Indiana Public Employees' Retirement Fund, Indianapolis, will allocate $2 billion to $2.5 billion to passive and enhanced passive U.S. equity managers, said Garth Dickey, executive director of the $8 billion fund.
Under Indiana state purchasing rules, the Indiana fund issued a broad agency announcement seeking managers for four assignments in both large- and small-cap passive and enhanced passive U.S. equity. Written questions about the announcement are due at Indiana's procurement office by Dec. 1, with proposals due Dec. 19. Under state law, fund staff will not be involved in the search.
Additional information will be available on the Internet at www.state.in.us/idoa.
Indiana already has $900 million in equities with ANB Investment Management.
Separately, trustees terminated W.R. Lazard for a $73 million fixed-income assignment. Of that, $30 million will be given to Hughes Capital, which already manages $31 million for the fund. The balance will go into a fixed-income index fund also managed by ANB.
Yankee Atomic Electric Nuclear Decommissioning Trust, Bolton, Mass., plans to nearly double its equity allocation in the next 11/2 years, said Timothy S. Conry, treasury manager for the $130 million fund. The fund, now 30% equity and 70% fixed income, plans to change the allocation to 50-50.
In about a year, it might consider adding more investment managers, Mr. Conry said. At least until then, it will use Mellon Capital for equities and M.D. Sass for fixed income.
El Paso County Pension System, Colorado Springs, Colo., is close to completing an asset-liability study. David Klemmer, plan administrator, said he expects some changes to take place in individual asset classes, such as domestic equity where the fund invests only in large-cap stocks.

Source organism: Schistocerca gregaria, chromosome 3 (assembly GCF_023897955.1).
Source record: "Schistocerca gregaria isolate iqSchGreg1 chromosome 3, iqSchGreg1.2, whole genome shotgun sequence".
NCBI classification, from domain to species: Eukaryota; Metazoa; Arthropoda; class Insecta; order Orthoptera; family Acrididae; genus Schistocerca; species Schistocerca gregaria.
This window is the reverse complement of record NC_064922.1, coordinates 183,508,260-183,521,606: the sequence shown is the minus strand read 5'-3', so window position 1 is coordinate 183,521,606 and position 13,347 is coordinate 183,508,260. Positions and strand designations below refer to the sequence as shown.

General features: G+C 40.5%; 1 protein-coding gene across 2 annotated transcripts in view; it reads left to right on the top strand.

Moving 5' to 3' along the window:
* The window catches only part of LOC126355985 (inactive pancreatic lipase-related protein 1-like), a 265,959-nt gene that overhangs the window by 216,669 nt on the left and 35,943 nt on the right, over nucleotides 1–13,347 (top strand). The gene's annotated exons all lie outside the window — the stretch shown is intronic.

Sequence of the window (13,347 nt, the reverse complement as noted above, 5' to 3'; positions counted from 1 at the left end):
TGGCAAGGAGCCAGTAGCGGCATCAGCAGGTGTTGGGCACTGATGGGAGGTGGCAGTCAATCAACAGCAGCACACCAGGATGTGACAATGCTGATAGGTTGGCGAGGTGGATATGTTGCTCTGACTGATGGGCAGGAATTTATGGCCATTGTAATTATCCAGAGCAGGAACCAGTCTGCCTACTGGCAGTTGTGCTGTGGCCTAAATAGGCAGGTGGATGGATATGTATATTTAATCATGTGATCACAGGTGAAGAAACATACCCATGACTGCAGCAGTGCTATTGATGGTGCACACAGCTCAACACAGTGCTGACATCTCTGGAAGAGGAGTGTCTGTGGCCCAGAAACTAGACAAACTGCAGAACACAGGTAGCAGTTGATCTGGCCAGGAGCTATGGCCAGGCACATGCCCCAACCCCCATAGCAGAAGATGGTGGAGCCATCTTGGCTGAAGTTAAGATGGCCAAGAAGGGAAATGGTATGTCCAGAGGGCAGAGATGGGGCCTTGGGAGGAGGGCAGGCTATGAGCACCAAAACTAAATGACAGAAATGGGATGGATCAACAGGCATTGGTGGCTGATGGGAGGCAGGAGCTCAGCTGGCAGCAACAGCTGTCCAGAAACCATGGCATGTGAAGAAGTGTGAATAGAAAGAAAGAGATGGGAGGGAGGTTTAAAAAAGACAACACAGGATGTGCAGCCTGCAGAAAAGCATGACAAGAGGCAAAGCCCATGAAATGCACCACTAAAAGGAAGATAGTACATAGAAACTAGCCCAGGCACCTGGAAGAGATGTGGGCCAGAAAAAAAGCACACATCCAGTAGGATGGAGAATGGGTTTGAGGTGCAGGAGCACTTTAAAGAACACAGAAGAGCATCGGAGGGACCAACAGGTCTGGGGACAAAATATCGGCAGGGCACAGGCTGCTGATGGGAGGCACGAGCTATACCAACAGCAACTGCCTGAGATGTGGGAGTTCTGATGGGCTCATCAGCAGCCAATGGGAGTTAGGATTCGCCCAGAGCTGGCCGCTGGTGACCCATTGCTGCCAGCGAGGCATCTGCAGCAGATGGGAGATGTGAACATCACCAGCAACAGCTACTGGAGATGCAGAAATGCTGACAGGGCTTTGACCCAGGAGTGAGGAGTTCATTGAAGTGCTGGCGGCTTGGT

Results of the study are likely to be discussed at the $140 million fund's Dec. 17 board meeting.
The fund's current mix: 21% domestic fixed-income; 47% domestic equity; 11% international equity; 7% real estate; 8% mortgages; and the rest in cash.
Summit Strategy is assisting.
Washington State Deferred Compensation Program, Olympia, will shift about $350 million of internally managed stable value assets to the Washington State Investment Board in Olympia after the December retirement of Leroy R. Driesbach, program administrator. Anne Holdren, program manager, will assume most of Mr. Driesbach's duties.
As a result, its investment advisory committee could be expanded to nine members from seven. One of the members would have ``deep'' real estate experience, said Bill Sullivan, a spokesman for the $26 billion fund. The pension fund also would like to retain the flexibility to create special investment advisory committees on an ad hoc basis, Mr. Sullivan said. The system will need legislative approval to implement the changes.
Investment education is the top benefit priority for 1998 among employee benefits professionals and employees, according to a new survey by the International Society of Certified Employee Benefit Specialists and Deloitte & Touche.
Rounding out the top five priorities among benefits specialists are refining and improving managed health care programs, monitoring health care reform legislation, improving the quality of employee communications materials, and implementing Internet and intranet applications.